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Ousted auditor says he got too close to secret Vatican accounts

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Via Financial Times

The Vatican’s former chief auditor believes he was ousted after investigating secret bank accounts, some of which have now been linked to a London property deal that has prompted an internal Holy See inquiry into possible financial irregularities.

Libero Milone told the Financial Times that he thinks he was forced to resign two years ago because of information he requested about hundreds of millions of dollars held “off the books” by Vatican entities in Switzerland.

“Some people got worried that I was about to uncover something I shouldn’t see,” said Mr Milone, a former chairman of Deloitte in Italy who was hired by Pope Francis in 2015 as the Vatican’s first chief auditor.

“We were getting too close to information that they wanted to be secret, and they fabricated a situation for me to be thrown out.”

Last month Vatican police raided the offices of its Secretariat of State, the Holy See’s central administrator, to seize documents and computers linked to a $200m investment by the agency in a plan to build 49 luxury apartments in London’s Chelsea district.

Pope Francis is greeted by Libero Milone (R), the Vatican's auditor general, during a meeting at the Vatican, April 1, 2016. Picture taken April 1 2016. Osservatore Romano/Handout via REUTERS ATTENTION EDITORS - THIS IMAGE WAS PROVIDED BY A THIRD PARTY. NO RESALES. - RC17E45F3670
Pope Francis is greeted by Libero Milone, the Vatican’s then auditor general, in 2016 © Vatican media/Reuters

Mr Milone left the Vatican after he was accused by its police of spying and embezzlement. Vatican authorities later dropped all charges, which the former chief auditor has always denied. Mr Milone said Cardinal Giovanni Angelo Becciu, then second-in-command of the Secretariat who authorised the London property deal, told him he would have to leave the Vatican.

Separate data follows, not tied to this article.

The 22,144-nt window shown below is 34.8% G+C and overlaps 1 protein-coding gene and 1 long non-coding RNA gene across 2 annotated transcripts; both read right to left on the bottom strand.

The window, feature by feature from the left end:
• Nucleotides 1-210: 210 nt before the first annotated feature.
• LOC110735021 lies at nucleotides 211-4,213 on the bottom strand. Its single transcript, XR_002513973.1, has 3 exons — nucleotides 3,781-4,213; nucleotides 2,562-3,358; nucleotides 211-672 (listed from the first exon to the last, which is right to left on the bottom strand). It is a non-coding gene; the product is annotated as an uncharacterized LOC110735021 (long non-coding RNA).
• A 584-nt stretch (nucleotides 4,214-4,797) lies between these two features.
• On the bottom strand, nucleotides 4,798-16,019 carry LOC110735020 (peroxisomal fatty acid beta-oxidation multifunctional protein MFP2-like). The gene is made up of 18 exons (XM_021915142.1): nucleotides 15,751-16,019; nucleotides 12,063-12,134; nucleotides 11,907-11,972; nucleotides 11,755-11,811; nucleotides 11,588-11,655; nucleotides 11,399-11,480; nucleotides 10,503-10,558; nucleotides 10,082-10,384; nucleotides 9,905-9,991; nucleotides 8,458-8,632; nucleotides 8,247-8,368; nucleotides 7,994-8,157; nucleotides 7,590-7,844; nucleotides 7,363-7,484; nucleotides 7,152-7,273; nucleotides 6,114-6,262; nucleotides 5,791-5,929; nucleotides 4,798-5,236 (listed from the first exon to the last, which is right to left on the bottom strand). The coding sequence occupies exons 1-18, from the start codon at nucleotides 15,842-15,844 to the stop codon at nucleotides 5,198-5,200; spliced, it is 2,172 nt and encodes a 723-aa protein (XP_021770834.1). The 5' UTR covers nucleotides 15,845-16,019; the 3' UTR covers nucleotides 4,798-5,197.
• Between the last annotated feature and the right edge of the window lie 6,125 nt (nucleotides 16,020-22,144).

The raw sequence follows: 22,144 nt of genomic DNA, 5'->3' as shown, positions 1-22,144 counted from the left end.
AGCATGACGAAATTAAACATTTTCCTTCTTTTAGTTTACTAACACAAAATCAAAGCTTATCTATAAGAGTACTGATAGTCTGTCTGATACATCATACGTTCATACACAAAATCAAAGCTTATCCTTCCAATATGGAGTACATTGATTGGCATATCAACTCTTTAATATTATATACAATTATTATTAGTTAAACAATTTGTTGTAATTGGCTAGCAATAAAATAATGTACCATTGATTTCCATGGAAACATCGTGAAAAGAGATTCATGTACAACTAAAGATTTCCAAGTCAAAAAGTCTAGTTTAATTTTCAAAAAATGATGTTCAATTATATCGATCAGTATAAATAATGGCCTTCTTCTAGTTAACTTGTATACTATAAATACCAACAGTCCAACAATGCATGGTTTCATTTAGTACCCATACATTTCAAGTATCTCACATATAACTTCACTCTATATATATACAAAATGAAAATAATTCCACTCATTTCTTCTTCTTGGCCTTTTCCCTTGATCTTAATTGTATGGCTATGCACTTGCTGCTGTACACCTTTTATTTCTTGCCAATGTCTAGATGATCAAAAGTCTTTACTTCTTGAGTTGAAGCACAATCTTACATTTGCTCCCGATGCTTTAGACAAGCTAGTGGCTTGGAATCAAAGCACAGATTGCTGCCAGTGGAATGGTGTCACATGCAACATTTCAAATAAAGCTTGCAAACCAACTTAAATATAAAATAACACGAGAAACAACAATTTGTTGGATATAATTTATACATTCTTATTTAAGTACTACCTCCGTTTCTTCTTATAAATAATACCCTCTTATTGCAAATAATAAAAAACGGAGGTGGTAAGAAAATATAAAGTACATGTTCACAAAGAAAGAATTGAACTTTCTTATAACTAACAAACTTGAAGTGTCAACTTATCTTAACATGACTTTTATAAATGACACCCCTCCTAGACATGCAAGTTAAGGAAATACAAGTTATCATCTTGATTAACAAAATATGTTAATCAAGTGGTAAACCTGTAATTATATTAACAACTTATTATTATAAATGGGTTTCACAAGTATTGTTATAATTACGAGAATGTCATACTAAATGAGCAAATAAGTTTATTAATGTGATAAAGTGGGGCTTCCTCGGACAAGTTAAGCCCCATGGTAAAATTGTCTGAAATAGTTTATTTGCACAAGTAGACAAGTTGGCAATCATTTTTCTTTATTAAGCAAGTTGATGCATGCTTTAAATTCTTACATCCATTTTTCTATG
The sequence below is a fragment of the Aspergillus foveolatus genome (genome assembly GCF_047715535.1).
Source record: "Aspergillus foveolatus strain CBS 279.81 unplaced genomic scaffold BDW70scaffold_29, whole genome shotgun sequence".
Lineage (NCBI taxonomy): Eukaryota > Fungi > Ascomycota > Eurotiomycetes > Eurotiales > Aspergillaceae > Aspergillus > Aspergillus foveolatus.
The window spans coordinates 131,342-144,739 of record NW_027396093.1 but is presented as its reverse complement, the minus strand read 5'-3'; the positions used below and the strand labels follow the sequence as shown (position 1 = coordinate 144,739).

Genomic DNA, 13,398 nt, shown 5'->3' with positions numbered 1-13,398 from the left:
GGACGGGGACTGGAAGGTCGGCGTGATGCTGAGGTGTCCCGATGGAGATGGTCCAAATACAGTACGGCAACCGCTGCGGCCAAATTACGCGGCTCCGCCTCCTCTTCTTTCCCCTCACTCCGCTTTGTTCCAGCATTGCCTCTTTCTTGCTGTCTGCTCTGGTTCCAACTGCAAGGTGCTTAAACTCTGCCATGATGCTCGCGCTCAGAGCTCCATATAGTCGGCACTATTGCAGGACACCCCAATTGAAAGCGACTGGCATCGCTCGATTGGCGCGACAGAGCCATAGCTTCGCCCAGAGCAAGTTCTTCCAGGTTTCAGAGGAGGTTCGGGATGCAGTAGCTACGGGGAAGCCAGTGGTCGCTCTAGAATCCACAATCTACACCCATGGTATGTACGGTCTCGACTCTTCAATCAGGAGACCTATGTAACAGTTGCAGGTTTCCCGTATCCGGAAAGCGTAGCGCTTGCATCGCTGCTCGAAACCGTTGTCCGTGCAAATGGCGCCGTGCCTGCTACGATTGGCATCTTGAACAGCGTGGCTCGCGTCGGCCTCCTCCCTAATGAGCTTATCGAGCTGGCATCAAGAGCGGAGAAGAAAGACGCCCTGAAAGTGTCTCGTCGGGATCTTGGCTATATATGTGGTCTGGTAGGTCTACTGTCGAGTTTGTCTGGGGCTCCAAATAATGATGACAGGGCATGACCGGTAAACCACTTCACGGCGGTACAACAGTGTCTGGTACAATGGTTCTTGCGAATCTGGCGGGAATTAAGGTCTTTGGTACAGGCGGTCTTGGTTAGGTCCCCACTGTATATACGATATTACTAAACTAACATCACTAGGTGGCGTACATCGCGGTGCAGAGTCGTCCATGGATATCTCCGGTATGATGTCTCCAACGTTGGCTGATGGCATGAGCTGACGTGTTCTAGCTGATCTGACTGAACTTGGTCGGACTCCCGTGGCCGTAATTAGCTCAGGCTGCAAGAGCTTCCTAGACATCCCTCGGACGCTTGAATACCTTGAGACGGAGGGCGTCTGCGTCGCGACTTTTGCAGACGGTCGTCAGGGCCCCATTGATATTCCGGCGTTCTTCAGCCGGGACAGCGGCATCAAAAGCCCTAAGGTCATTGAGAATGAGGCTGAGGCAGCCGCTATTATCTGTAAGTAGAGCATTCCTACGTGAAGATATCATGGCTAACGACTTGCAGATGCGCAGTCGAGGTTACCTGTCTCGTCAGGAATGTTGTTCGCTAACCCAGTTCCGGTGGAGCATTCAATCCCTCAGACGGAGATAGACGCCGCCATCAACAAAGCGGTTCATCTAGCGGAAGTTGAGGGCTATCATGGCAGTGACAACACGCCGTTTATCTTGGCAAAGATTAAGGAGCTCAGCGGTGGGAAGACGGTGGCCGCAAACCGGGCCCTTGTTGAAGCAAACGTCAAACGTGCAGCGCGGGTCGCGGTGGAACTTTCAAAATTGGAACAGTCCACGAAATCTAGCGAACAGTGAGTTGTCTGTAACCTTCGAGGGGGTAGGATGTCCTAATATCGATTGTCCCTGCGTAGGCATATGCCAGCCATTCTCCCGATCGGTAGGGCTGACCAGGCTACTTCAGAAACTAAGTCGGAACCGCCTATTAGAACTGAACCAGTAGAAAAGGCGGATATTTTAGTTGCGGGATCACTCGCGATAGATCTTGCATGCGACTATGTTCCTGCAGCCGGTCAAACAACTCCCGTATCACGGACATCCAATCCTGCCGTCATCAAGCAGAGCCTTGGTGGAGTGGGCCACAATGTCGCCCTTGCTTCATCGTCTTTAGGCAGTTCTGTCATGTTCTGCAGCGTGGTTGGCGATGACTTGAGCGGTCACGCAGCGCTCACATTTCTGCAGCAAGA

The Vatican did not respond to a request for comment on Mr Milone’s allegations.

Speaking in 2017 after Mr Milone had left the Vatican, Cardinal Becciu rejected the former auditor’s claims that he was unfairly forced out. “He went against all the rules and was spying on the private lives of his superiors and staff, including me,” the cardinal said at the time. “If he had not agreed to resign, we would have prosecuted him.”

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This week Cardinal Becciu denied any wrongdoing. “It is accepted practice for the Holy See to invest in property, it has always done so: in Rome, in Paris, in Switzerland and also in London,” he said. “My conscience is clear and I know I have always acted in the interest of the Holy See and never in my personal one.”

Cardinal Pietro Parolin, the Vatican’s second highest-ranking official after the Pope, said this week that an investigation into the London property deal was ongoing. “We are working to clear up everything. This deal was rather opaque and now we are trying to clear it up,” he told reporters in Rome.

Mr Milone said that, when he became chief auditor in 2015, no official records existed of the hundreds of millions of dollars held by the Secretariat in Swiss bank accounts, and that he only became aware of their existence when sources outside the Holy See informed his team.

When Mr Milone eventually gained permission directly from the Pope to request information from these Swiss banks he claims his request was later blocked by others inside the Vatican.

The Vatican Secretariat in 2014 wired $200m from these Swiss accounts to a Luxembourg-incorporated fund, which used it in part to buy a minority share in a building in Chelsea. The building was already owned by the manager of the fund, Raffaele Mincione, and the share was sold at a significantly higher price than he had paid for it two years before.

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Mr Mincione and his asset management company have denied any wrongdoing.

“Internally there was no record of the Swiss accounts,” Mr Milone said. “So when I began to get close to that, some people worried that if I opened this door, that would lead to this door, and other doors.”

Many of the entities kept no accounting records, the former auditor said. “There was one entity with a lot of money which had a sheet with a nun and a pencil completing the numbers.

“Just a few years before, they were doing everything on a cash basis, all of a sudden they were being asked to do things on an accrual basis, and they didn’t have the people,” Mr Milone said. “The nuns kept doing the same things. They are nice nuns, but they didn’t have a clue.”

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